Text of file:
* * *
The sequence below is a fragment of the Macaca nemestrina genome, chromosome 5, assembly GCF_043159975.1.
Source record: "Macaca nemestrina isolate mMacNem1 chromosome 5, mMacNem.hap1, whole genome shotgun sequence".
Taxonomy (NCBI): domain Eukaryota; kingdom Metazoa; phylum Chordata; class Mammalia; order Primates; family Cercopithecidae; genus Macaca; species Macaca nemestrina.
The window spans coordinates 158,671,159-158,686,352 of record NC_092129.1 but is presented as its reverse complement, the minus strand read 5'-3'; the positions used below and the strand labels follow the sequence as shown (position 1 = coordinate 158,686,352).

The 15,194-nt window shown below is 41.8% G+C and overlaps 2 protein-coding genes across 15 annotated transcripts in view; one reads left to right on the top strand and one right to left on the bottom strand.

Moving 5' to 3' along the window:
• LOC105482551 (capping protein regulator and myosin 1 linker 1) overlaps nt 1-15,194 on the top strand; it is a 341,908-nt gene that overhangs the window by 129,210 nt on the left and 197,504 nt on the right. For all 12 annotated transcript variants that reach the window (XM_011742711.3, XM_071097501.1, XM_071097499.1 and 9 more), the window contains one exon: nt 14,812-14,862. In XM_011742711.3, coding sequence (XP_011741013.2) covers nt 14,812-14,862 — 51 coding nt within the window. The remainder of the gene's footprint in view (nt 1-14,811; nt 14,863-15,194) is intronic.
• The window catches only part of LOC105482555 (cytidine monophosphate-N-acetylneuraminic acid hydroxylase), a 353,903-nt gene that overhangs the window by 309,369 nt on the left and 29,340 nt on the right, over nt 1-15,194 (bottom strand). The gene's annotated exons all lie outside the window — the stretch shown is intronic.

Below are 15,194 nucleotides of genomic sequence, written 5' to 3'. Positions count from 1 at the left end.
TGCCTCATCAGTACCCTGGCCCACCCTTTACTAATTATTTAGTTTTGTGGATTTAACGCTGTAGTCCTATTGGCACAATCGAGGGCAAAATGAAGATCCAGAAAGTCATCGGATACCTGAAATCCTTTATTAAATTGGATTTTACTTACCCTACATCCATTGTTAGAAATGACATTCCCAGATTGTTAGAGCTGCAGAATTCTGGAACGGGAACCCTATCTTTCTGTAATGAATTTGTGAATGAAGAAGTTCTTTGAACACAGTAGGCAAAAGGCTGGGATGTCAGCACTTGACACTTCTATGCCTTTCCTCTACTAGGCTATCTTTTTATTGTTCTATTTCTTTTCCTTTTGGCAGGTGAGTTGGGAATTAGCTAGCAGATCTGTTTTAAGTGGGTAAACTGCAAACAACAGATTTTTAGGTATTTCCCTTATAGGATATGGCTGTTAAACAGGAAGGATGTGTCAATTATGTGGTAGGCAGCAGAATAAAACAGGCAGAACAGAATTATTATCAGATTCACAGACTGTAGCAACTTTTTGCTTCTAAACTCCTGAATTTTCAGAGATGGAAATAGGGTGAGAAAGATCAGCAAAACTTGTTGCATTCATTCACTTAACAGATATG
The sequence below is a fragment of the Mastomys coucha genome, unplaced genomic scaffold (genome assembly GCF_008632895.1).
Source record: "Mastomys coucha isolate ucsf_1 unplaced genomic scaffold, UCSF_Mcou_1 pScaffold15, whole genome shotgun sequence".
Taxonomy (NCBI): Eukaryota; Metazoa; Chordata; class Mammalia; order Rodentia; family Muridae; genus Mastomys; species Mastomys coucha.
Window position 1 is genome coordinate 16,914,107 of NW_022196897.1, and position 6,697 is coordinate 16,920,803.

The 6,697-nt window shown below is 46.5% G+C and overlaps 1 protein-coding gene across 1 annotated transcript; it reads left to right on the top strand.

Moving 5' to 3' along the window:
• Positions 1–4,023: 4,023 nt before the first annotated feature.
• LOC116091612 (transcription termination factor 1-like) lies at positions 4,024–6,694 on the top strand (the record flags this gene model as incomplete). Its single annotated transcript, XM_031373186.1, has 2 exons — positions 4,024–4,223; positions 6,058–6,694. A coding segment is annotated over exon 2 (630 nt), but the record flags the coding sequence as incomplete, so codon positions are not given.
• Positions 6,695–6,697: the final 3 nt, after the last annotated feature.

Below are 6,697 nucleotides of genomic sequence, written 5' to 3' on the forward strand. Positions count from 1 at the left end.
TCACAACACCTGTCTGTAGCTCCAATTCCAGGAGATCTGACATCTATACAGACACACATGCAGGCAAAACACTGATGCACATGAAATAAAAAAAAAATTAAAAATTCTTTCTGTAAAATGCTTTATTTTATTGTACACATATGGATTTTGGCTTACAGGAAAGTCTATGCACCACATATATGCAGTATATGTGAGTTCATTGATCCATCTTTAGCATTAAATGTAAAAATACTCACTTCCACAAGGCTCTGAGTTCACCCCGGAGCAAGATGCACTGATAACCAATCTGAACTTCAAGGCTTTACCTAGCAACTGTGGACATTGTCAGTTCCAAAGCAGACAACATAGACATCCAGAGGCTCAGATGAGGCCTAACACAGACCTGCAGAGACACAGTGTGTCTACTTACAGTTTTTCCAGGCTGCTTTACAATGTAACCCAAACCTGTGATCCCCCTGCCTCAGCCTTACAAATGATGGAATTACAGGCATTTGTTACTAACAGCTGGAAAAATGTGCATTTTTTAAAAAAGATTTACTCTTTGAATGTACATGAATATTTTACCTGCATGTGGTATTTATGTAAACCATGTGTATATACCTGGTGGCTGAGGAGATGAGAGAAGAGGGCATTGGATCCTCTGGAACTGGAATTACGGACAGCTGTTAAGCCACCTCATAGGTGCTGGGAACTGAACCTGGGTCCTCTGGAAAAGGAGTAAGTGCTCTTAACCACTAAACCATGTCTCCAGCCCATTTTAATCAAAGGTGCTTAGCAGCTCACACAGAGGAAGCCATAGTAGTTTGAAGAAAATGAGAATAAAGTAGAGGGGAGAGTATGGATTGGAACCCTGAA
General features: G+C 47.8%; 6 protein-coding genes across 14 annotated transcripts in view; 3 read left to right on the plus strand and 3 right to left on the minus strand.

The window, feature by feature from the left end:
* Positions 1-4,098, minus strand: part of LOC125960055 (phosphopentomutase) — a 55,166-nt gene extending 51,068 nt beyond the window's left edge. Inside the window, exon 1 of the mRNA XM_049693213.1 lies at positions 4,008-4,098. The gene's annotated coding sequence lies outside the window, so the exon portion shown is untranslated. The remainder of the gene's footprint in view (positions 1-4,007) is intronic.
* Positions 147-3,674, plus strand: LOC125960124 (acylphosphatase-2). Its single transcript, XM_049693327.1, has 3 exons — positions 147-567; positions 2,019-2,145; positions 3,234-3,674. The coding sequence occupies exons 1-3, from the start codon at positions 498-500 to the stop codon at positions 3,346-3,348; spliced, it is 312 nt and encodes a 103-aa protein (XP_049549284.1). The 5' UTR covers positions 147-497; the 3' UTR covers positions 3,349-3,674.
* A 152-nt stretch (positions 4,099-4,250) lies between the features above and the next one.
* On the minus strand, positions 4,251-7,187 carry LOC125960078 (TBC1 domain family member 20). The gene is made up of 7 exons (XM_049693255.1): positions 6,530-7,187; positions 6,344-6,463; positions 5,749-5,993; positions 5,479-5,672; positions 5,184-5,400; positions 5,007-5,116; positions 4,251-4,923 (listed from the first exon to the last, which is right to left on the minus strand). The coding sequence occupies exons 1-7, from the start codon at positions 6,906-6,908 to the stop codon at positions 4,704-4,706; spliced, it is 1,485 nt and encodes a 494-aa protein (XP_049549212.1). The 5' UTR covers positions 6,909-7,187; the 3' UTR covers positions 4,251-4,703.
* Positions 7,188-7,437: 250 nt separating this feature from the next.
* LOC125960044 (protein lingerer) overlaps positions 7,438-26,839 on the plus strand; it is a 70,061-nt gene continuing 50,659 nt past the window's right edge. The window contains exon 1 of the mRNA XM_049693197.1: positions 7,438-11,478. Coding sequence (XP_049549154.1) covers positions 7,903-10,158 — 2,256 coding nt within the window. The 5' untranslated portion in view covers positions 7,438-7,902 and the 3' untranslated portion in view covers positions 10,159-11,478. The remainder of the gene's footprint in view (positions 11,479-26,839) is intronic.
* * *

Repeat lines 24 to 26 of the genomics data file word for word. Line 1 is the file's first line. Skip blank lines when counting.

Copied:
* Positions 1-4,098, minus strand: part of LOC125960055 (phosphopentomutase) — a 55,166-nt gene extending 51,068 nt beyond the window's left edge. Inside the window, exon 1 of the mRNA XM_049693213.1 lies at positions 4,008-4,098. The gene's annotated coding sequence lies outside the window, so the exon portion shown is untranslated. The remainder of the gene's footprint in view (positions 1-4,007) is intronic.
* Positions 147-3,674, plus strand: LOC125960124 (acylphosphatase-2). Its single transcript, XM_049693327.1, has 3 exons — positions 147-567; positions 2,019-2,145; positions 3,234-3,674. The coding sequence occupies exons 1-3, from the start codon at positions 498-500 to the stop codon at positions 3,346-3,348; spliced, it is 312 nt and encodes a 103-aa protein (XP_049549284.1). The 5' UTR covers positions 147-497; the 3' UTR covers positions 3,349-3,674.
* A 152-nt stretch (positions 4,099-4,250) lies between the features above and the next one.